My life is about to begin.
This is the only thought in Irene's head on the day she marries a handsome Second World War veteran and becomes a farmer's wife. But Irene quickly grows restless. Bored to her back teeth, she is scornful of her dutiful husband, heedless of her children. She wants adventure, to experience whatever is on offer: men, travel, culture. As Irene and Rex raise children and crops, the tension between them builds and builds ...
Kate Jennings's black humour and pared-back prose, at once understated and rich in startling imagery, resonate long after the final unnerving chapter. Set in an irrigation area - barren soil blessed by water - Snake is a modern classic.
'The work of a powerful imagination.' -Carol Shields, New York Times Book Review
'Irresistibly good.' -Shirley Hazzard
'A taut, poignant story. That she makes your heart ache for both her protagonists is a testimony to her artistry.' -The Sunday Telegraph
'How often do you find a book that seizes you and doesn't let go until it has finished its assault? Snake does that, quite painfully and beautifully.' -Australian Book Review
'This snake of a novel is lethal and fast-moving - and so spare it will leave readers wishing for more.' -Publishers Weekly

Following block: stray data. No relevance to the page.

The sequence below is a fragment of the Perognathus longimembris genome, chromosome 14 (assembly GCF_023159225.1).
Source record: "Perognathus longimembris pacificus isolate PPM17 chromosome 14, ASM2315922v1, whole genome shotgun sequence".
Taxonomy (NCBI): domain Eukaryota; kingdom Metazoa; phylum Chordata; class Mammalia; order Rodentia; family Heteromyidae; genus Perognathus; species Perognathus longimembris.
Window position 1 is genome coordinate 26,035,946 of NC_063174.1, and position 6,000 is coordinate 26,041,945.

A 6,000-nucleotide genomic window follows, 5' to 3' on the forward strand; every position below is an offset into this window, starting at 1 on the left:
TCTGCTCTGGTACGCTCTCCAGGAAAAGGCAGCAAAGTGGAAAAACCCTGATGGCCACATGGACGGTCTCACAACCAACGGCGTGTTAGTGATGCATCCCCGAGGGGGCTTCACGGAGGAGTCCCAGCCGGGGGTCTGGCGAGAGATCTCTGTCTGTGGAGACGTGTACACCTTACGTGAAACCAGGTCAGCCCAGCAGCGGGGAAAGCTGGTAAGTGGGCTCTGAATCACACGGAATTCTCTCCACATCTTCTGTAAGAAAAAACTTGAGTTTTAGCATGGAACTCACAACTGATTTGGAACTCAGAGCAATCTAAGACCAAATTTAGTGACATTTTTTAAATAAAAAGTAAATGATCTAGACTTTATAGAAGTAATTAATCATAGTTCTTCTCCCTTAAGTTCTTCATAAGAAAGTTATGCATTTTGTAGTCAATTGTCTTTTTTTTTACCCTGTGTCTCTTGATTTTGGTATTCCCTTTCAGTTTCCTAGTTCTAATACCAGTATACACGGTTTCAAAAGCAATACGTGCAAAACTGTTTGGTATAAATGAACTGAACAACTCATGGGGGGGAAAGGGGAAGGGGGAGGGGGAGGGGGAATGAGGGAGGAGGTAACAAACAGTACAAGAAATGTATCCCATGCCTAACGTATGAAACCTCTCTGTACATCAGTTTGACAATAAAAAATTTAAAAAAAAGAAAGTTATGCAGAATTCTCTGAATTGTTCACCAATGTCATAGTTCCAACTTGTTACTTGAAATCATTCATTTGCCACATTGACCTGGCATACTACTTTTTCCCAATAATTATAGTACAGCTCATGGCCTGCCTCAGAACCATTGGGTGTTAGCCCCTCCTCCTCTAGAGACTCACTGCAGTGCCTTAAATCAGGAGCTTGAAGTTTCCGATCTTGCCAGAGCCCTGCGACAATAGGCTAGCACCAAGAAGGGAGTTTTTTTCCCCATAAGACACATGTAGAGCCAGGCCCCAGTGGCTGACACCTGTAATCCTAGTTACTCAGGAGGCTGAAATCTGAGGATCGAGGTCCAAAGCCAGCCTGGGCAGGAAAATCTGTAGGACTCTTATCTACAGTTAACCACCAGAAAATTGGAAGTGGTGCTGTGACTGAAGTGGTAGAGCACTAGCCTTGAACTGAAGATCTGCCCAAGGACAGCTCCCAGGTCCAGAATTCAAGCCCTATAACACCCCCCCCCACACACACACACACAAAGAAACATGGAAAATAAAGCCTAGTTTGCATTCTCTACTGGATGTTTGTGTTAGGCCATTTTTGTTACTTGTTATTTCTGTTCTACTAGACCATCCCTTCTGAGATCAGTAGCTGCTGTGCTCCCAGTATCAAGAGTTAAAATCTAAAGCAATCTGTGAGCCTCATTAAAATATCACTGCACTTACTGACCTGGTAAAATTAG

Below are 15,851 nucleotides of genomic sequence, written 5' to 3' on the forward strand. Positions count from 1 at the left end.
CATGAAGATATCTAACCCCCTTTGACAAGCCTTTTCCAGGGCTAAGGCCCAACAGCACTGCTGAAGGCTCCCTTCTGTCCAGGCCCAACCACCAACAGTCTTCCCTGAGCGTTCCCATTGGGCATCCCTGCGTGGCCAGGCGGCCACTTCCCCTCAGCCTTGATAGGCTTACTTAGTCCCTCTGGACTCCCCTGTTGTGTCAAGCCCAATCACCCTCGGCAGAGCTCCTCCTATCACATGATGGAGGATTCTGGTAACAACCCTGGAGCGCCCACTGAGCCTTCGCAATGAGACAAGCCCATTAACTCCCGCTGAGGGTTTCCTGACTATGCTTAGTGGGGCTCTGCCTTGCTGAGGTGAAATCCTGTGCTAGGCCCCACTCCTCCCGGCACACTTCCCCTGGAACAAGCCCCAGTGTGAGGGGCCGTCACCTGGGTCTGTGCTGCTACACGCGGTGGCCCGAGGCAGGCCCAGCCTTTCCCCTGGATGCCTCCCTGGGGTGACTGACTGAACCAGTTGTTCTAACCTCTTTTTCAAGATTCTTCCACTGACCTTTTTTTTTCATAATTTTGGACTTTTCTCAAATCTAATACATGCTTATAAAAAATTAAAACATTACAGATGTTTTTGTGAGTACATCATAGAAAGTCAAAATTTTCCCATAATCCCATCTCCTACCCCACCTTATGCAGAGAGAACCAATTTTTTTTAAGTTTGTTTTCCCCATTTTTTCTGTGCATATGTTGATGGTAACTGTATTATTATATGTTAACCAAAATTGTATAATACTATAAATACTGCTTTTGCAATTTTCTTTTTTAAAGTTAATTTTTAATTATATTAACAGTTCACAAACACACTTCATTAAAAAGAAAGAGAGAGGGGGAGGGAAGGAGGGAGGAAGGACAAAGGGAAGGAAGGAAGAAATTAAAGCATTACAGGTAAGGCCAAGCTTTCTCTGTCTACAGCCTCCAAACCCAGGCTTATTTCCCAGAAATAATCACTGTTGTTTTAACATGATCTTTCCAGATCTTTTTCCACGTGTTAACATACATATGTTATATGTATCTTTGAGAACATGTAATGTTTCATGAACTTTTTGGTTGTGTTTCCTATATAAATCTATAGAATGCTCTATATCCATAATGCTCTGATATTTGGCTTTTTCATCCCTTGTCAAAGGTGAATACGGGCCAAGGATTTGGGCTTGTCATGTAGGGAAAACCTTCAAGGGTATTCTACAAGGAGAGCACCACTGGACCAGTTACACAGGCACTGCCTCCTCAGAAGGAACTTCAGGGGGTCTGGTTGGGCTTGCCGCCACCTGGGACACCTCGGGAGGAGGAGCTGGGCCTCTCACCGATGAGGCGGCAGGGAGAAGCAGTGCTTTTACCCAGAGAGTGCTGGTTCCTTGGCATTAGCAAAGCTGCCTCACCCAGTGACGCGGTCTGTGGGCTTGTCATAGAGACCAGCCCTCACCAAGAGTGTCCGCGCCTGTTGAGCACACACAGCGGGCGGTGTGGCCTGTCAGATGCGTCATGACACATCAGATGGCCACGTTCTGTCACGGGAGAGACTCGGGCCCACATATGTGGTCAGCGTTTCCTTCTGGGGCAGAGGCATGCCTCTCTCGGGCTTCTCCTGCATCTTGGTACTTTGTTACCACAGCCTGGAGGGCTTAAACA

'It's hard to believe a full-blown family tragedy can be told so wholly and well in such small, deft snatches, but then rarely has a poet's skill at compaction been put to better use in prose. You can easily read the entire book in one sitting - and only upon standing be struck by how much pity and terror you've consumed.' -Los Angeles Times
Kate Jennings is a poet, essayist, short-story writer and novelist. Both her novels, Snake and Moral Hazard, were New York Times Notable Books of the Year. She has won the ALS Gold Medal, the Christina Stead Prize for Fiction and the Adelaide Festival fiction prize. Born in rural New South Wales, she has lived in New York since 1979. Her most recent books are Stanley and Sophie, Quarterly Essay 32: American Revolution and Trouble: Evolution of a Radical.